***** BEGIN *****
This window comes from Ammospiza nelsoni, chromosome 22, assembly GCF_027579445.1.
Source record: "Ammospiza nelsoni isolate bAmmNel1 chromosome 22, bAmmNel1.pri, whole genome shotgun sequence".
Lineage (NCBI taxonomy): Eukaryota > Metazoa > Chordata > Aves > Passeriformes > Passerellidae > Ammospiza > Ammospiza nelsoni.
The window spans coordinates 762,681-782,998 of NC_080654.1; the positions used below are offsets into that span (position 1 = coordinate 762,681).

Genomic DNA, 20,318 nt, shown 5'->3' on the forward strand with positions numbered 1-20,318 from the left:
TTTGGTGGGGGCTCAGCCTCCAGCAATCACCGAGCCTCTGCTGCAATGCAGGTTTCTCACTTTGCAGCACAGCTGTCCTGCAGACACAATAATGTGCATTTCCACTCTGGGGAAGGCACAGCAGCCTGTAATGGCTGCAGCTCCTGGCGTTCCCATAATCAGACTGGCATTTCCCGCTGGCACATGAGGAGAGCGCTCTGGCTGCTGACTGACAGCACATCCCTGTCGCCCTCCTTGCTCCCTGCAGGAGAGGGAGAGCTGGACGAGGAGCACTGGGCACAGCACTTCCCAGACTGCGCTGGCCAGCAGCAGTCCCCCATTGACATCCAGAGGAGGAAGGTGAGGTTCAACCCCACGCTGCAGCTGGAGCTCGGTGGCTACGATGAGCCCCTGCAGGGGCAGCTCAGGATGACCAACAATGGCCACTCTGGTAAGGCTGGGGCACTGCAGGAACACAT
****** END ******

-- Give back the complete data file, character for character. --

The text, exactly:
This window comes from Ammospiza nelsoni, chromosome 22, assembly GCF_027579445.1.
Source record: "Ammospiza nelsoni isolate bAmmNel1 chromosome 22, bAmmNel1.pri, whole genome shotgun sequence".
Lineage (NCBI taxonomy): Eukaryota > Metazoa > Chordata > Aves > Passeriformes > Passerellidae > Ammospiza > Ammospiza nelsoni.
The window spans coordinates 762,681-782,998 of NC_080654.1; the positions used below are offsets into that span (position 1 = coordinate 762,681).

Genomic DNA, 20,318 nt, shown 5'->3' on the forward strand with positions numbered 1-20,318 from the left:
TTTGGTGGGGGCTCAGCCTCCAGCAATCACCGAGCCTCTGCTGCAATGCAGGTTTCTCACTTTGCAGCACAGCTGTCCTGCAGACACAATAATGTGCATTTCCACTCTGGGGAAGGCACAGCAGCCTGTAATGGCTGCAGCTCCTGGCGTTCCCATAATCAGACTGGCATTTCCCGCTGGCACATGAGGAGAGCGCTCTGGCTGCTGACTGACAGCACATCCCTGTCGCCCTCCTTGCTCCCTGCAGGAGAGGGAGAGCTGGACGAGGAGCACTGGGCACAGCACTTCCCAGACTGCGCTGGCCAGCAGCAGTCCCCCATTGACATCCAGAGGAGGAAGGTGAGGTTCAACCCCACGCTGCAGCTGGAGCTCGGTGGCTACGATGAGCCCCTGCAGGGGCAGCTCAGGATGACCAACAATGGCCACTCTGGTAAGGCTGGGGCACTGCAGGAACACAT